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Black Diabetics are More Likely to Lose a Limb

Update Date: Oct 15, 2014 11:30 AM EDT

Type 2 diabetes is a chronic health condition that is very manageable through medication, diet and exercise. When the illness is left untreated, however, it can lead to severe consequences, such as limb amputation. According to a new report out of the Dartmouth Atlas Project, black diabetics are more likely to get a limb surgically removed than other groups of diabetics.

"There are certain parts of the country where the disparity is larger," said lead author Dr. Philip Goodney, Director of the Center for the Evaluation of Surgical Care at Dartmouth Hitchcock Medical Center in Lebanon, New Hampshire to Reuters Health. "We now tried to identify which types of patients are at the highest risk."

For this study, the researcher examined Medicare claims that were filed from 2007 to 2011. The claims included patients diagnosed with diabetes suffering from peripheral arterial disease, which occurs when plaque accumulates in the arteries and prevents blood from flowing to the legs. Data also included diabetes care, surgical treatments for diabetes-related complications and amputations.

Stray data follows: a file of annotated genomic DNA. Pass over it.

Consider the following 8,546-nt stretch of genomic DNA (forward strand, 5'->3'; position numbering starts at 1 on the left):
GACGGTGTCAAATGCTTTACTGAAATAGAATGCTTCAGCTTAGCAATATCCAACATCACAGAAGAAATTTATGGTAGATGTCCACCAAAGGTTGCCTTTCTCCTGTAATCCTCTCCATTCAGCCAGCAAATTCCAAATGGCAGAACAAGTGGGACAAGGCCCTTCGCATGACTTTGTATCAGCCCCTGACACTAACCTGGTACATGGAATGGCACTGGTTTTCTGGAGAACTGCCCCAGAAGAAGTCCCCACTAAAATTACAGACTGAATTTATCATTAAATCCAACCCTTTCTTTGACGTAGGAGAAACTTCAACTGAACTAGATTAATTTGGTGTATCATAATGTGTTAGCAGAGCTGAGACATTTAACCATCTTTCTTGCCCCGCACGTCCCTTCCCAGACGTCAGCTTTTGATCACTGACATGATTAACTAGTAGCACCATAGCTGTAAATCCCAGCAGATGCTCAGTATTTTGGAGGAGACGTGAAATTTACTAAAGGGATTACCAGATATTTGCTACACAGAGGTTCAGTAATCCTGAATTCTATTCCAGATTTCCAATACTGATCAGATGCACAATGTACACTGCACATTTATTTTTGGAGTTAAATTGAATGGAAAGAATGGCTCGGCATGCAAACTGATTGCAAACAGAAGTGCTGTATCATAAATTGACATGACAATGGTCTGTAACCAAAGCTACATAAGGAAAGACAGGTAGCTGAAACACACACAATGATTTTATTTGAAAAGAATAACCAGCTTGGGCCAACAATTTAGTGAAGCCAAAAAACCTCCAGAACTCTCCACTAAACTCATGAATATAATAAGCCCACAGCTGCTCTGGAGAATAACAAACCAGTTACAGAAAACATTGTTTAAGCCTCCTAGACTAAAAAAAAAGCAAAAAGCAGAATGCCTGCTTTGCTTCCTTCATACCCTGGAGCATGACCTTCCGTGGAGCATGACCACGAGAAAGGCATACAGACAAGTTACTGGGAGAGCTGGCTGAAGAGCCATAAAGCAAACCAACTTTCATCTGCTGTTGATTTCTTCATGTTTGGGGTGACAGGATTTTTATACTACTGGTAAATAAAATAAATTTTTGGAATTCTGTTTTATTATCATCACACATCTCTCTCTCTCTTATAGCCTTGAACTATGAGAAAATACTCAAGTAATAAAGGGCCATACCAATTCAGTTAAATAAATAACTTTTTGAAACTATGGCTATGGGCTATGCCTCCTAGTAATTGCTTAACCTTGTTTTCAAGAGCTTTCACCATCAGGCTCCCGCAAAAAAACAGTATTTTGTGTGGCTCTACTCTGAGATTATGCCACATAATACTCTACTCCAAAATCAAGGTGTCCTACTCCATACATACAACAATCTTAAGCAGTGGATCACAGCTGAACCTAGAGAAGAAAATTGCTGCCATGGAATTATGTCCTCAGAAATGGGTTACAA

Overall, the researchers found that leg amputation rates were the highest in black people, and in patients living in the Southeast and in rural areas. Black patients were less likely to receive routine preventive care for diabetes when compared to other patients. For example, 82 percent of non-black patients had a blood lipids test in 2010 whereas only 75 percent of black patients did as well.

Black diabetics were also three times more likely to need a leg amputation and underwent more surgical procedures to treat diabetic complications when compared to other groups of diabetics. The incidence rate for amputations in black diabetics was 5.6 procedures per 1,000 patients, which is much higher than rate calculated in non-black patients, which was two procedures per 1,000 people.

"In Chicago people with diabetes who live in predominantly black areas have a much higher rate of amputation," commented Dr. Marshall Chin, director of Finding Answers: Disparities Research for Change, a national program of the Robert Wood Johnson Foundation, who was not a part of the new report. "These are entirely preventable, this shouldn't happen."

The report can be found here.

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